Live: Coronavirus daily news updates, May 30: What to know today about COVID-19 in the Seattle area, Washington state, and the world

Live: Coronavirus daily news updates, May 30: What to know today about COVID-19 in the Seattle area, Washington state, and the world
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Gov. Jay Inslee unveiled a new coronavirus recovery plan Friday — days before his existing stay-at-home order expires — which could soon allow a range of businesses in King, Snohomish and Pierce counties to reopen, including barbershops, hair salons and some restaurant dining. And the new directive adds something else: Workers in Washington will have to wear facial coverings at their jobs, unless they don’t have in-person interactions.

Meanwhile, President Donald Trump on Friday leveled an extraordinary broadside at the Chinese government, accusing it of a comprehensive “pattern of misconduct” and ordered U.S. officials to begin the process of revoking Hong Kong’s special status under U.S. law.

Throughout Saturday, on this page, we’ll post updates from Seattle Times journalists and others on the pandemic and its effects on the Seattle area, the Pacific Northwest and the world. Updates from Friday can be found here, and all our coronavirus coverage can be found here.

The following graphic includes the most recent numbers from the Washington State Department of Health, released Friday.

Live updates:

Pandemic’s overall death toll in U.S. likely surpassed 100,000 weeks ago

The number of people reported to have died of the novel coronavirus in the United States surpassed 100,000 this week, but an analysis of overall deaths during the pandemic shows that the nation probably reached a similar terrible milestone three weeks ago.

Between March 1 and May 9, the nation recorded an estimated 101,600 excess deaths, or deaths beyond the number that would normally be expected for that time of year, according to an analysis conducted for The Washington Post by a research team led by the Yale School of Public Health.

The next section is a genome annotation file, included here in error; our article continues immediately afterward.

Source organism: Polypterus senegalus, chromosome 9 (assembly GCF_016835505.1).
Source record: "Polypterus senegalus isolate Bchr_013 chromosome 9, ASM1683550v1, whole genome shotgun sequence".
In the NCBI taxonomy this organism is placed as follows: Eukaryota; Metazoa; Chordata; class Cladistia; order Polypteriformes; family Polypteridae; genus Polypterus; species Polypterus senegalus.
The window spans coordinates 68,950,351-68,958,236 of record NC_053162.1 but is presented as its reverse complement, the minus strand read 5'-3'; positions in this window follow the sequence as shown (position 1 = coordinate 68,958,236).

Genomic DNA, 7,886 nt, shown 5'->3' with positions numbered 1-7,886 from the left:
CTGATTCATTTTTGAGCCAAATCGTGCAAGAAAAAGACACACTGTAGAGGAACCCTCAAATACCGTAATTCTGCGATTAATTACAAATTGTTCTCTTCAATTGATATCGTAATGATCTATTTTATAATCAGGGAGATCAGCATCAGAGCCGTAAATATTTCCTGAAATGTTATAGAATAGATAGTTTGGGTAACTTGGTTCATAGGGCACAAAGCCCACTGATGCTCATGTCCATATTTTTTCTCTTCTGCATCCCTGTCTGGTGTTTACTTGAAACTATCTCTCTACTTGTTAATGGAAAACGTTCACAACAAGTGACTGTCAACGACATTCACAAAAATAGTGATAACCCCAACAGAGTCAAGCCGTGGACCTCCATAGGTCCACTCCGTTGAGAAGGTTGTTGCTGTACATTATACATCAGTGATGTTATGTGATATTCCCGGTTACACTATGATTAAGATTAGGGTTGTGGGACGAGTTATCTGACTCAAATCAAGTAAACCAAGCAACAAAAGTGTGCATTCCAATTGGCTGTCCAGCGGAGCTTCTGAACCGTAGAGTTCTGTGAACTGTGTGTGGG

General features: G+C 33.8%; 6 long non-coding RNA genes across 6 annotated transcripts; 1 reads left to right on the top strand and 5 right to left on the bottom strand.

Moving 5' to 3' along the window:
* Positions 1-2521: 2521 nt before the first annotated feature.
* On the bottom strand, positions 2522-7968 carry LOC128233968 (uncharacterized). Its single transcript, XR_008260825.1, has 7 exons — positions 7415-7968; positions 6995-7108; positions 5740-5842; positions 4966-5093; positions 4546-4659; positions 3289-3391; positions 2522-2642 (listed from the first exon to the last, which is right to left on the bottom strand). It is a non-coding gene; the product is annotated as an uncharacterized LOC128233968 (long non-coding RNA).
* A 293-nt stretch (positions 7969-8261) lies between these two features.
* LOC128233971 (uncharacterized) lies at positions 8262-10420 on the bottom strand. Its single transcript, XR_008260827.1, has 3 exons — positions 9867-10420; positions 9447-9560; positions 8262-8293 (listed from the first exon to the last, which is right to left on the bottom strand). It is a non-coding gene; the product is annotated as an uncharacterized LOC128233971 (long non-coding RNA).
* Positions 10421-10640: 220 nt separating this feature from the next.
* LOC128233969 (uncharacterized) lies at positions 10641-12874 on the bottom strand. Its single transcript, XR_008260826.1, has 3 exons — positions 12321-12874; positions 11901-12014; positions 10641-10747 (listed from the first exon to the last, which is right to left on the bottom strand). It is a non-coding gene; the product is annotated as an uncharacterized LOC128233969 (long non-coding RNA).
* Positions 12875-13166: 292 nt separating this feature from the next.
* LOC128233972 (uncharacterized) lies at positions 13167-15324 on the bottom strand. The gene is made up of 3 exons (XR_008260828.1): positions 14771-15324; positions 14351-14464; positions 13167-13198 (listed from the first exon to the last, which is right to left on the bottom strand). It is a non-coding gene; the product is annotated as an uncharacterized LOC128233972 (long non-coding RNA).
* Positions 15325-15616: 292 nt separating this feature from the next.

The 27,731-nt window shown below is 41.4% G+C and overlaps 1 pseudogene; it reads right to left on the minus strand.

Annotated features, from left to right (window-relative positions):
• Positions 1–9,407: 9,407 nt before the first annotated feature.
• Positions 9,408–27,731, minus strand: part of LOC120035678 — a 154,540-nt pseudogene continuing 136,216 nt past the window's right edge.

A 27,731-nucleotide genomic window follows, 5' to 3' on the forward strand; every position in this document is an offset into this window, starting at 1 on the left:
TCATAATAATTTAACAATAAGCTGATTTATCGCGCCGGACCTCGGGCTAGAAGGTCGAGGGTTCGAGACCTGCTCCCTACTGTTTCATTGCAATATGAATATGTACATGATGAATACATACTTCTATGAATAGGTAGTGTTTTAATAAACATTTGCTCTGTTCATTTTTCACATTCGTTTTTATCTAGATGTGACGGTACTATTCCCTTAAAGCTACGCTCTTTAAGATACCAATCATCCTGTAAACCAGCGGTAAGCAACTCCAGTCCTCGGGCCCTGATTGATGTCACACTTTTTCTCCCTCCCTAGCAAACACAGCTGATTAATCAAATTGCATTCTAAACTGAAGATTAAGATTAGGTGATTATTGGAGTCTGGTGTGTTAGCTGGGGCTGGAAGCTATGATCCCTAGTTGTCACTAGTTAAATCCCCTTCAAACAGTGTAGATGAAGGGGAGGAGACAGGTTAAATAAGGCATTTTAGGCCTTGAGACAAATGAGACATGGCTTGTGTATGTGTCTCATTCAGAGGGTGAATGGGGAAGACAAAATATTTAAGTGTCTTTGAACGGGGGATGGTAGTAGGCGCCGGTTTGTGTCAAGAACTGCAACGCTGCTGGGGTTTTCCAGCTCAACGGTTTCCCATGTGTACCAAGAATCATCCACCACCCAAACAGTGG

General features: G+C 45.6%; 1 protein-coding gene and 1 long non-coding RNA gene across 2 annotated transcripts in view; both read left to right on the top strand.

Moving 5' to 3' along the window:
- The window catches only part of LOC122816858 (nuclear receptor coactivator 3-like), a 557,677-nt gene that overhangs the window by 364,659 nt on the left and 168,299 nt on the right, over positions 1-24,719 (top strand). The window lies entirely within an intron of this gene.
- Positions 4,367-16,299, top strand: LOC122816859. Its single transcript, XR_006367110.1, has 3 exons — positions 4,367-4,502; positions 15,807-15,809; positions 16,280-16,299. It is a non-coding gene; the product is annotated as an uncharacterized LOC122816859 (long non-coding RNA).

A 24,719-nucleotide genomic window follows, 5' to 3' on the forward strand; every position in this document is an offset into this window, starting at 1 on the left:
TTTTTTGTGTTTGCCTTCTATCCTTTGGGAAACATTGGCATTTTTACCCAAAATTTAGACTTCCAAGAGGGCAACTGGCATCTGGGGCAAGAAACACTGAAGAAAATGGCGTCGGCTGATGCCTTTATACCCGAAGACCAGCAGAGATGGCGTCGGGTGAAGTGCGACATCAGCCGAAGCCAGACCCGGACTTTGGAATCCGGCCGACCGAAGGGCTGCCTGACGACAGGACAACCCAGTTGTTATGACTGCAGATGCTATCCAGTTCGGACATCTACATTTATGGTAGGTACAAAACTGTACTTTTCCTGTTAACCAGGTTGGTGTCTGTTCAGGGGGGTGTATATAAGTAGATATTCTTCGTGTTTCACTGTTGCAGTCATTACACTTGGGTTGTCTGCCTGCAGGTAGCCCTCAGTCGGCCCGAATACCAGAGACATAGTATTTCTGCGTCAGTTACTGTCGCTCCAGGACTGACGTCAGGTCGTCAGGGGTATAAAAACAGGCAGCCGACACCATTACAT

That figure reflects about 26,000 more fatalities than were attributed to COVID-19 on death certificates during that period, according to federal data.

Those 26,000 fatalities were not necessarily caused directly by the virus. They could also include people who died as a result of the epidemic but not from the disease itself, such as those who were afraid to seek medical help for unrelated illnesses. Increases or decreases in other categories of deaths, such as motor vehicle accidents, also affect the count.

Such “excess death” analyses are a standard tool used by epidemiologists to gauge the true toll of infectious-disease outbreaks and other widespread disasters.

Read the whole story here.

—Washington Post

Researchers warn COVID-19 could cause debilitating long-term illness in some patients

Researchers are raising alarms that the novel coronavirus and the COVID-19 disease it causes will also leave in its wake a potentially large population with post-viral problems that could be lifelong and, in some cases, disabling.

At the National Institutes of Health and elsewhere, scientists who have been studying post-viral ME/CFS are seizing the opportunity to focus on COVID-19 patients. They want to understand what biological factors separate those who regain their health from those who remain sick.

“We want to look at who recovers and who doesn’t,” said Avindra Nath, the head of clinical neurology at NIH’s Clinical Center in Bethesda, Maryland, who is gearing up to study COVID-19 patients. “It’s quite possible some will never get their health back.”

In addition to emerging reports of damage to lungs, kidneys and hearts, COVID-19 patients are complaining of ongoing crushing fatigue, muscle pain, cognitive problems and other symptoms.

Read the whole story here.

—Washington Post

Catch up on the past 24 hours:

The U.S. Supreme Court rejected an emergency appeal by a California church challenging limits on attendance at worship services. In the 5-4 decision, Chief Justice John Roberts joined the court’s four liberals in turning away a request from the South Bay United Pentecostal Church in Chula Vista, California. Roberts wrote that the restrictions allowing churches to reopen at 25% of their capacity, with no more than 100 worshipers at a time, “appear consistent” with the First Amendment.

A federal judge has given Immigration and Customs Enforcement (ICE) officials until Tuesday to explain why they can’t begin immediate testing for the novel coronavirus of the more than 600 immigration detainees at the Northwest Immigration and Customs Enforcement Processing Center.

Federal authorities have sent a warning letter telling a Seattle-based entrepreneur to stop all efforts to sell a purported coronavirus “vaccine’’ and remove any online claims that he can treat, cure or prevent COVID-19 symptoms.

A developer is pulling out of a planned $25 million deal to purchase the site of the former 13 Coins restaurant in South Lake Union. Onni, the Vancouver, B.C., real-estate group, cited the economic downturn due to the coronavirus pandemic in cancelling its plans. Nine months ago, Onni paid $1 million for an exclusive option to purchase the parcel, which is entitled for a 40-story apartment building.

—Jim Brunner



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